With the arrival of Christianity, Pehtra was replaced by St. Lucia, who brings light, and St. Gertrude Jedrt who spins flax and yarn, and whose attributes are the mouse and the spindle. People imagined it as a night-time procession of rushing and raging demons and departed souls during twelve nights around Christmas and New Year. The popular tradition of the wild hunt is based on the concept of the ghosts of the dead storming around at a certain time of the year.
This tradition seems to derive from the belief, known in antiquity, in which the leader of the souls of the dead was Cybele. In the Norse saga, Snorra Edda the wild hunt , which takes place on battlefields of the fallen warriors, is led by the Valkyries who are bringing slain heroes to Valhalla, the kingdom of Odin. So on Epiphany he set out to await them. In order to see them pass he hid near the bridge across the Koritnica by Bovec.
As they were passing one of them hacked at his leg with a broad axe, crippling him. A year later, he waited for them again. A year later, at the same time and in the same place, the wild hunt would remove the axe and relieve the victim from pain. If they heard the wild hunt, people were advised to swiftly throw themselves into the left-hand side wheel track on their path or to cross themselves, step aside, and remain motionless; this was the only way to avoid grave injuries that could be inflicted upon passers-by by the wild hunt.
In Val Canale, people tell stories about the wild hunt burning the clothes on the back of those unfortunates who happen to pass by, even if they swiftly throw themselves on the ground Kropej, Dapit 36, no. The wild hunt, connected with this character, brings fertility and renewal to nature.
Similar in character were the vesne, who strolled around in February, bring- ing fertility. February, once also called vesnar in Slovene, had acquired its old name from this deity. In , Anton Pegan recorded the following tale about the vesle: People living in the vicinity of Gorica tell of things they call the vesle.
They think that the vesle are mares that drag a harrow in the hour between eleven and midnight. They move just as fast, or even faster, than the wind; since their harrow produces sparks they are visible from afar. It is impossible to escape them. Having horse hooves, the witches from Bovec produced the sound of galloping horses wherever they rushed — but were not visible to the naked eye.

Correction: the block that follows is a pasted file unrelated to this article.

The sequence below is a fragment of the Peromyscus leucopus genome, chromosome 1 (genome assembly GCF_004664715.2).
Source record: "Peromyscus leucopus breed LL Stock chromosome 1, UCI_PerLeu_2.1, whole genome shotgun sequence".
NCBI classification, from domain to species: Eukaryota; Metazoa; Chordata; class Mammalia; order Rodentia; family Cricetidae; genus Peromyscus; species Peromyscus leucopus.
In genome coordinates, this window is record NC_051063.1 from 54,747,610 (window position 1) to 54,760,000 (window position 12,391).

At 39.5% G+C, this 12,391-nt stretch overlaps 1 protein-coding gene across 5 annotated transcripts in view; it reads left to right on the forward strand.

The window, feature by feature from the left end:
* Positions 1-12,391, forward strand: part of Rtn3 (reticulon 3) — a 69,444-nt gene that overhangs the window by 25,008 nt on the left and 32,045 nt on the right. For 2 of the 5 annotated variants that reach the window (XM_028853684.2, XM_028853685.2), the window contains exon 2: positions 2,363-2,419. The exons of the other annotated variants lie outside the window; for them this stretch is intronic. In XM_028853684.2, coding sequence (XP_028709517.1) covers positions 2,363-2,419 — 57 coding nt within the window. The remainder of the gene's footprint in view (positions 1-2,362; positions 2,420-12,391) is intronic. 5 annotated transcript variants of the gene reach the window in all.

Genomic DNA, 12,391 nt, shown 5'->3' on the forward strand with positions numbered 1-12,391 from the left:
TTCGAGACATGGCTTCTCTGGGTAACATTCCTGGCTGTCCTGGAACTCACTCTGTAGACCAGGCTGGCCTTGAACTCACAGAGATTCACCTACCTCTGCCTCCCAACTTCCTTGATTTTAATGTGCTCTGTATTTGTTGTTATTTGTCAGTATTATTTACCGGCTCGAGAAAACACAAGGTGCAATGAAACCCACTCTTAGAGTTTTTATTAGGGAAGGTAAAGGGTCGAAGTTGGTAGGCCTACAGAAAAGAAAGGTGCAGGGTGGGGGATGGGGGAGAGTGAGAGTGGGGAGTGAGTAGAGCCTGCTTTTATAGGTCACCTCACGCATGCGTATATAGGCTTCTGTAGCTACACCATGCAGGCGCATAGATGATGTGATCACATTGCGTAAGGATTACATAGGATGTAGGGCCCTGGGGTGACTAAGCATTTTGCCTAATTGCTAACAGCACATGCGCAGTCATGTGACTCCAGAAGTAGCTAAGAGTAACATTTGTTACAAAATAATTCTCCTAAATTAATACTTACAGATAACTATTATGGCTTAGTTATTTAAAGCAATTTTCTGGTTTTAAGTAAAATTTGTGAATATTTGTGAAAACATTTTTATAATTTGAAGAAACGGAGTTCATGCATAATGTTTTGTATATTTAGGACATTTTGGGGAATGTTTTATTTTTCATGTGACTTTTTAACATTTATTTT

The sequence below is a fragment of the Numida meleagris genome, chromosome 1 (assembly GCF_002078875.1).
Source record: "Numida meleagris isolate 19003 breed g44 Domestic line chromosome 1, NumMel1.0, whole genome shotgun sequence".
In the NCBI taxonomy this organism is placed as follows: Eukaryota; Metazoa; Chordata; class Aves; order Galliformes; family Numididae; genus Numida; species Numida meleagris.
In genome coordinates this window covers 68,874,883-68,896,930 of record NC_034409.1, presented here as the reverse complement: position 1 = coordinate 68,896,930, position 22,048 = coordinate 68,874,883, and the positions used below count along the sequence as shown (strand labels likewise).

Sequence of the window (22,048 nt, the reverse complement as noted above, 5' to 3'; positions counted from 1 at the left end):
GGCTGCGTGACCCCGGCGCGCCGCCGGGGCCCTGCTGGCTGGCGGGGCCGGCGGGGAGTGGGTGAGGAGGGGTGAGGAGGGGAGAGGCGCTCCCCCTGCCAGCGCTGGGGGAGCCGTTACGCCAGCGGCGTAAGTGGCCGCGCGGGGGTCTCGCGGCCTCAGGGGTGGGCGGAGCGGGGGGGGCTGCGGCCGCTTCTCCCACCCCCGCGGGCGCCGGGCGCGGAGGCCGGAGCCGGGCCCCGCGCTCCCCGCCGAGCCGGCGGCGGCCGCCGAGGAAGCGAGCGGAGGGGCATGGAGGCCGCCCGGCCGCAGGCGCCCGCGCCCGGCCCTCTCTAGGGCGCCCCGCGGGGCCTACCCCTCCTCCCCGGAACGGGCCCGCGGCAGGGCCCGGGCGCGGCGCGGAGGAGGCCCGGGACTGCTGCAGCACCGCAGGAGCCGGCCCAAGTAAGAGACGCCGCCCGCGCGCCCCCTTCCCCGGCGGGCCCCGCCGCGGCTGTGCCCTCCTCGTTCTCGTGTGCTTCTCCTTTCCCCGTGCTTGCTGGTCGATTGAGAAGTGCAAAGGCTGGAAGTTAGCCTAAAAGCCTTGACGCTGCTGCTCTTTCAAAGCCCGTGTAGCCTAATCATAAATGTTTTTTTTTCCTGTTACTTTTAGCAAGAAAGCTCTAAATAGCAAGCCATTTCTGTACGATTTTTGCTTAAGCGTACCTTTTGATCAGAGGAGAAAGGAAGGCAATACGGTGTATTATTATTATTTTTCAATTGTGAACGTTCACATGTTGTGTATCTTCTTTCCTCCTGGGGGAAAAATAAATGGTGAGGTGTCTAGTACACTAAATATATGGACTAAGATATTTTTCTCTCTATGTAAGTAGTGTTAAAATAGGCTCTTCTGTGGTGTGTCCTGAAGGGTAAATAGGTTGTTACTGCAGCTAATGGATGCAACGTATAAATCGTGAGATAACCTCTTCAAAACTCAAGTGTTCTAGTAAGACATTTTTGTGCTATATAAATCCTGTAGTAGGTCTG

Although closer to fairylike being, the vesna is related to the pehtra. These beings were believed to gather once, or several times a year, dance, sing, or stroll around. Matthias on February 24th. According to old traditions from Krn Erjavec —; Kelemina No. But peril awaits those who have been overtaken by them or noticed to be following them. People imagined her as a beautiful female mythological being with white hair, clad in white, and wearing a white headdress. At night, these women quietly did their washing in ponds, water holes, and springs.
Woe to those who observe, disturb, or even mock them! They would chase the offender and, like Pehtra, hit his or her face with an iron hand. Sometimes, she tore the thread women had left on the spinning wheel during the night Pajek Pehta has become a popular supernatural being in Upper Kranjska and in the Western Alps. It can be said that the Master 34 See: Trstenjak 50; Kelemina , no. George: while the pasturing season commences on St. In Slovenian folk heritage, the wolf-shepherd is either a mythological chthonic being or a human transformed into the wolf.
His distinctive characteristics are often foretold by the manner of his birth or by certain distinctions with which he is born. In folktales, the Wolf-Shepherd may ride a wolf or a goat; he may appear as a horseman, or as an old man, often lame, with a limp, sometimes blind in one eye. He may even be half human and half wolf, or an eternal wanderer; some people depicted him as the devil.